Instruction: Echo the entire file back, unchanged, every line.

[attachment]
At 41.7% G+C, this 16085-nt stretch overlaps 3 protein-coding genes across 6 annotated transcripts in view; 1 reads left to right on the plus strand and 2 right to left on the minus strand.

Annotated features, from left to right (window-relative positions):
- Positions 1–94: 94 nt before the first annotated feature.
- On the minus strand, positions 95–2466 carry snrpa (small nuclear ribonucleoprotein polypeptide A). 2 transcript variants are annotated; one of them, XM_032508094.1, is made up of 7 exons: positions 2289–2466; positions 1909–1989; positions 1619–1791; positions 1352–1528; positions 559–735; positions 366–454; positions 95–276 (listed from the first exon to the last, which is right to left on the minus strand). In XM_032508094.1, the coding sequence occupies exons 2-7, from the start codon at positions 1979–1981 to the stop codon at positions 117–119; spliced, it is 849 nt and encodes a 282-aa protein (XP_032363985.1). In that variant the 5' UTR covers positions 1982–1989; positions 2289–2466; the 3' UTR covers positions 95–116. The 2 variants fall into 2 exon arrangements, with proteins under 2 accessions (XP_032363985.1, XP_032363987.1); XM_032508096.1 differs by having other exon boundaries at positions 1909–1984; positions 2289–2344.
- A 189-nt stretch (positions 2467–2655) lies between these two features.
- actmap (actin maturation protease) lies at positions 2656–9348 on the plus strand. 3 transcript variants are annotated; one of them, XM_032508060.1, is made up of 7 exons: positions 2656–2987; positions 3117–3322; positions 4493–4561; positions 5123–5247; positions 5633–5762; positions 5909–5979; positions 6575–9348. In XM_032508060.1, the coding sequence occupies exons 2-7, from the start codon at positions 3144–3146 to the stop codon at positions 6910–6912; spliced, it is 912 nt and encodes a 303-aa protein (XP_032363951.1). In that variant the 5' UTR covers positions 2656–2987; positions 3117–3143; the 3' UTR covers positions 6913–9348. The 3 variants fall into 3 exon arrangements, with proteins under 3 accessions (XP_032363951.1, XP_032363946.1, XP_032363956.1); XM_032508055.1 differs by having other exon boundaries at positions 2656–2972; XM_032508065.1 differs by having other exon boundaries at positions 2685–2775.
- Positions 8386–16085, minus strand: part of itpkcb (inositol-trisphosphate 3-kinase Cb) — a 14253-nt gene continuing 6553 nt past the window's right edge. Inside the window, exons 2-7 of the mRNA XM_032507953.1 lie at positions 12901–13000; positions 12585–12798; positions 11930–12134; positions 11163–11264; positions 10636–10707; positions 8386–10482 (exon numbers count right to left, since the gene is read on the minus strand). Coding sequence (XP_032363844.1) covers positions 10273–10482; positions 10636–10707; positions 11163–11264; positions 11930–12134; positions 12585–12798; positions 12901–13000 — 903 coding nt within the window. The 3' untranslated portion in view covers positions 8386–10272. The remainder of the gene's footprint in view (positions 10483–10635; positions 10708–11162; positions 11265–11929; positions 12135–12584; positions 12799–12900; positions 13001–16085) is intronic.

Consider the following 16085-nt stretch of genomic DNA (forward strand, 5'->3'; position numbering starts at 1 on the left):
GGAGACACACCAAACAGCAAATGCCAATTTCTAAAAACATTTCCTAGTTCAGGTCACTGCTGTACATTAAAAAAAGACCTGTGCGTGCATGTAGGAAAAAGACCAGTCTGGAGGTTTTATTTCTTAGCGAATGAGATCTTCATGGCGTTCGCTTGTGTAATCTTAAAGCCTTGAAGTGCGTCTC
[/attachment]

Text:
At 41.7% G+C, this 16085-nt stretch overlaps 3 protein-coding genes across 6 annotated transcripts in view; 1 reads left to right on the plus strand and 2 right to left on the minus strand.

Annotated features, from left to right (window-relative positions):
- Positions 1–94: 94 nt before the first annotated feature.
- On the minus strand, positions 95–2466 carry snrpa (small nuclear ribonucleoprotein polypeptide A). 2 transcript variants are annotated; one of them, XM_032508094.1, is made up of 7 exons: positions 2289–2466; positions 1909–1989; positions 1619–1791; positions 1352–1528; positions 559–735; positions 366–454; positions 95–276 (listed from the first exon to the last, which is right to left on the minus strand). In XM_032508094.1, the coding sequence occupies exons 2-7, from the start codon at positions 1979–1981 to the stop codon at positions 117–119; spliced, it is 849 nt and encodes a 282-aa protein (XP_032363985.1). In that variant the 5' UTR covers positions 1982–1989; positions 2289–2466; the 3' UTR covers positions 95–116. The 2 variants fall into 2 exon arrangements, with proteins under 2 accessions (XP_032363985.1, XP_032363987.1); XM_032508096.1 differs by having other exon boundaries at positions 1909–1984; positions 2289–2344.
- A 189-nt stretch (positions 2467–2655) lies between these two features.
- actmap (actin maturation protease) lies at positions 2656–9348 on the plus strand. 3 transcript variants are annotated; one of them, XM_032508060.1, is made up of 7 exons: positions 2656–2987; positions 3117–3322; positions 4493–4561; positions 5123–5247; positions 5633–5762; positions 5909–5979; positions 6575–9348. In XM_032508060.1, the coding sequence occupies exons 2-7, from the start codon at positions 3144–3146 to the stop codon at positions 6910–6912; spliced, it is 912 nt and encodes a 303-aa protein (XP_032363951.1). In that variant the 5' UTR covers positions 2656–2987; positions 3117–3143; the 3' UTR covers positions 6913–9348. The 3 variants fall into 3 exon arrangements, with proteins under 3 accessions (XP_032363951.1, XP_032363946.1, XP_032363956.1); XM_032508055.1 differs by having other exon boundaries at positions 2656–2972; XM_032508065.1 differs by having other exon boundaries at positions 2685–2775.
- Positions 8386–16085, minus strand: part of itpkcb (inositol-trisphosphate 3-kinase Cb) — a 14253-nt gene continuing 6553 nt past the window's right edge. Inside the window, exons 2-7 of the mRNA XM_032507953.1 lie at positions 12901–13000; positions 12585–12798; positions 11930–12134; positions 11163–11264; positions 10636–10707; positions 8386–10482 (exon numbers count right to left, since the gene is read on the minus strand). Coding sequence (XP_032363844.1) covers positions 10273–10482; positions 10636–10707; positions 11163–11264; positions 11930–12134; positions 12585–12798; positions 12901–13000 — 903 coding nt within the window. The 3' untranslated portion in view covers positions 8386–10272. The remainder of the gene's footprint in view (positions 10483–10635; positions 10708–11162; positions 11265–11929; positions 12135–12584; positions 12799–12900; positions 13001–16085) is intronic.

Consider the following 16085-nt stretch of genomic DNA (forward strand, 5'->3'; position numbering starts at 1 on the left):
GGAGACACACCAAACAGCAAATGCCAATTTCTAAAAACATTTCCTAGTTCAGGTCACTGCTGTACATTAAAAAAAGACCTGTGCGTGCATGTAGGAAAAAGACCAGTCTGGAGGTTTTATTTCTTAGCGAATGAGATCTTCATGGCGTTCGCTTGTGTAATCTTAAAGCCTTGAAGTGCGTCTC